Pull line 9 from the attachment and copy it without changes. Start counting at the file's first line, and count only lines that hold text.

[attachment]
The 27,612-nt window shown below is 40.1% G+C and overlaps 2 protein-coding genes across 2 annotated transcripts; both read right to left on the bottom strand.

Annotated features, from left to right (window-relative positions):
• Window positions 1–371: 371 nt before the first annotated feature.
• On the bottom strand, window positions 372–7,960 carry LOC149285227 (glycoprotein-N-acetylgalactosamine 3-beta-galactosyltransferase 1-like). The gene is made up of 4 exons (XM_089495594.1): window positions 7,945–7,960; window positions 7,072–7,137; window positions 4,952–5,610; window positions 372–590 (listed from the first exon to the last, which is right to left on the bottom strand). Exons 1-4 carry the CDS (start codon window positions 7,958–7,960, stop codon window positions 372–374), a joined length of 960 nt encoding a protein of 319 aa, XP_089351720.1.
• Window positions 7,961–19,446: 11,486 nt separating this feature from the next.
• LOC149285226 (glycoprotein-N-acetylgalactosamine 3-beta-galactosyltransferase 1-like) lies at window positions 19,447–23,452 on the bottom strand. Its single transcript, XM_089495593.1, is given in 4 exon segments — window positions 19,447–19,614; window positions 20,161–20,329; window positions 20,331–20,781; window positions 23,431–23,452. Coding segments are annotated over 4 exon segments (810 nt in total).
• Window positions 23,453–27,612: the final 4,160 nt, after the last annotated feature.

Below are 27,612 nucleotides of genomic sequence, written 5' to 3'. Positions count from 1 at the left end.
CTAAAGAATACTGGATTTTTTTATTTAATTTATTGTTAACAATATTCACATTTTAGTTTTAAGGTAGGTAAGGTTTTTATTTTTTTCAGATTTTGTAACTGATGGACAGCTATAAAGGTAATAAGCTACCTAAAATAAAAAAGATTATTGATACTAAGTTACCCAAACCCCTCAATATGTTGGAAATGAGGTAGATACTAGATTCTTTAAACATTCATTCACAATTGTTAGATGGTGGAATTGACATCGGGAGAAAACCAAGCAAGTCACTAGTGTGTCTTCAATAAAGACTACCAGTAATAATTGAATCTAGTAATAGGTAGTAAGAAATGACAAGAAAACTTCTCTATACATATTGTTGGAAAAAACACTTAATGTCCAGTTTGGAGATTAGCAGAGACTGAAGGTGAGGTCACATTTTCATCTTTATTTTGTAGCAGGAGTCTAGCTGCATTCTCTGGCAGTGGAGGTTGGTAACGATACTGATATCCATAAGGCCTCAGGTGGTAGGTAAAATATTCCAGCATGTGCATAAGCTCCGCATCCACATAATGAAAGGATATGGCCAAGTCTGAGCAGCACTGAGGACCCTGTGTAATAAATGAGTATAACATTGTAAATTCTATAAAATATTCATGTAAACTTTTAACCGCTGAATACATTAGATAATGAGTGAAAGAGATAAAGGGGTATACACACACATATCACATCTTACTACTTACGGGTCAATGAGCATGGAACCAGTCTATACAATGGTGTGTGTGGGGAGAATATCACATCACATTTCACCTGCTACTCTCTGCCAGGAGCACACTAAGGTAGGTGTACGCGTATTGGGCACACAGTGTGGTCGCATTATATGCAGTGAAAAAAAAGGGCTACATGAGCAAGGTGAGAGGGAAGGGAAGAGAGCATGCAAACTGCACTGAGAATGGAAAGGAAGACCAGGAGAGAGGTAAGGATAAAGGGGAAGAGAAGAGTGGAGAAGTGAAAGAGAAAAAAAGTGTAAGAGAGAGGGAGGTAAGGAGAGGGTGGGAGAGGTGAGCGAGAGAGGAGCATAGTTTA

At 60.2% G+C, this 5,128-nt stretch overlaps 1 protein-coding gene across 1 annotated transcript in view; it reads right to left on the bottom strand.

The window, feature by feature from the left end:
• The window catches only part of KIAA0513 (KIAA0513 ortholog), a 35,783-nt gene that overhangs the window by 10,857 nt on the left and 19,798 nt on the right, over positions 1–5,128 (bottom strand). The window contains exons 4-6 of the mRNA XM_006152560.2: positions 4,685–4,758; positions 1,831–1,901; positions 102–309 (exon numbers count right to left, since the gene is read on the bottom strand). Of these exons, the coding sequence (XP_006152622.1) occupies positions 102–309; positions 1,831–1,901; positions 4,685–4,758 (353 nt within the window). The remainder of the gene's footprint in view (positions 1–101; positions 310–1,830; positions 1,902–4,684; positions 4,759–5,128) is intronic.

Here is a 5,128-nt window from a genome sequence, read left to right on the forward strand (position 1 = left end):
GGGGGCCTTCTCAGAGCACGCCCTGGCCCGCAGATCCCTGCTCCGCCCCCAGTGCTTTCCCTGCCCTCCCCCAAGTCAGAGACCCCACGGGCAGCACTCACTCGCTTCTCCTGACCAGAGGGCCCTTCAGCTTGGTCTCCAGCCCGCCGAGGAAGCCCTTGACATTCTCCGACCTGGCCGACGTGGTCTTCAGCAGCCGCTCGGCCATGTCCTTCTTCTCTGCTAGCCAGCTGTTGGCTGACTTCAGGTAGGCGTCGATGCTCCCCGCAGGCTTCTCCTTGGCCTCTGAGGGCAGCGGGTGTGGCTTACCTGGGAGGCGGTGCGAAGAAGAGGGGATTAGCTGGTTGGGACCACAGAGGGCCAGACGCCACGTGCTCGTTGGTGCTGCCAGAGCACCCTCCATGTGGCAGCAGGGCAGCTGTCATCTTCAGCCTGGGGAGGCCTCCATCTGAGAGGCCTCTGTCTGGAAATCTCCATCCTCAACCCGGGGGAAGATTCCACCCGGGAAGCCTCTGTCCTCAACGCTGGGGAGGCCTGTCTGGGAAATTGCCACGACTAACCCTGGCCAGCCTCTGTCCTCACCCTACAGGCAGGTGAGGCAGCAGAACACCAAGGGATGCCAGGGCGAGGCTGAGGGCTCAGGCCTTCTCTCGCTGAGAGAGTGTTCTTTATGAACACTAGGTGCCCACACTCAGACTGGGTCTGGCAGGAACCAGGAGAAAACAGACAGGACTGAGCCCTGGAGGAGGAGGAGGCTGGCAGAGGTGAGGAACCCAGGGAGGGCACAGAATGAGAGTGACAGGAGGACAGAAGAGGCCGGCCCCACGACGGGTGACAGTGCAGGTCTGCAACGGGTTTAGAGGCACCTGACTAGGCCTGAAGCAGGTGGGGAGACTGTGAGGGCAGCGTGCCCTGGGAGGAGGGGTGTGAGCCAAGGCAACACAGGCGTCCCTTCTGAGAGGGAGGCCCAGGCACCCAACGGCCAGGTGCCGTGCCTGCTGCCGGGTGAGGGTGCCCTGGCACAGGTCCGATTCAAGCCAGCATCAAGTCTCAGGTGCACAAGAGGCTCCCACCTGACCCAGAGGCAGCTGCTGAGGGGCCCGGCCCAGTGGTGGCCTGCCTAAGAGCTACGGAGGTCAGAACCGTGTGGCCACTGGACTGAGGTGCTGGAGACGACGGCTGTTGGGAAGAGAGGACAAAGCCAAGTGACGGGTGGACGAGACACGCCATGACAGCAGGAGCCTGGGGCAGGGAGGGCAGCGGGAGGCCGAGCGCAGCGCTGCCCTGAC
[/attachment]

CTAAAGAATACTGGATTTTTTTATTTAATTTATTGTTAACAATATTCACATTTTAGTTTTAAGGTAGGTAAGGTTTTTATTTTTTTCAGATTTTGTAACTGATGGACAGCTATAAAGGTAATAAGCTACCTAAAATAAAAAAGATTATTGATACTAAGTTACCCAAACCCCTCAATATGTTGGAAATGAGGTAGATACTAGATTCTTTAAACATTCATTCACAATTGTTAGATGGTGGAATTGACATCGGGAGAAAACCAAGCAAGTCACTAGTGTGTCTTCAATAAAGACTACCAGTAATAATTGAATCTAGTAATAGGTAGTAAGAAATGACAAGAAAACTTCTCTATACATATTGTTGGAAAAAACACTTAATGTCCAGTTTGGAGATTAGCAGAGACTGAAGGTGAGGTCACATTTTCATCTTTATTTTGTAGCAGGAGTCTAGCTGCATTCTCTGGCAGTGGAGGTTGGTAACGATACTGATATCCATAAGGCCTCAGGTGGTAGGTAAAATATTCCAGCATGTGCATAAGCTCCGCATCCACATAATGAAAGGATATGGCCAAGTCTGAGCAGCACTGAGGACCCTGTGTAATAAATGAGTATAACATTGTAAATTCTATAAAATATTCATGTAAACTTTTAACCGCTGAATACATTAGATAATGAGTGAAAGAGATAAAGGGGTATACACACACATATCACATCTTACTACTTACGGGTCAATGAGCATGGAACCAGTCTATACAATGGTGTGTGTGGGGAGAATATCACATCACATTTCACCTGCTACTCTCTGCCAGGAGCACACTAAGGTAGGTGTACGCGTATTGGGCACACAGTGTGGTCGCATTATATGCAGTGAAAAAAAAGGGCTACATGAGCAAGGTGAGAGGGAAGGGAAGAGAGCATGCAAACTGCACTGAGAATGGAAAGGAAGACCAGGAGAGAGGTAAGGATAAAGGGGAAGAGAAGAGTGGAGAAGTGAAAGAGAAAAAAAGTGTAAGAGAGAGGGAGGTAAGGAGAGGGTGGGAGAGGTGAGCGAGAGAGGAGCATAGTTTA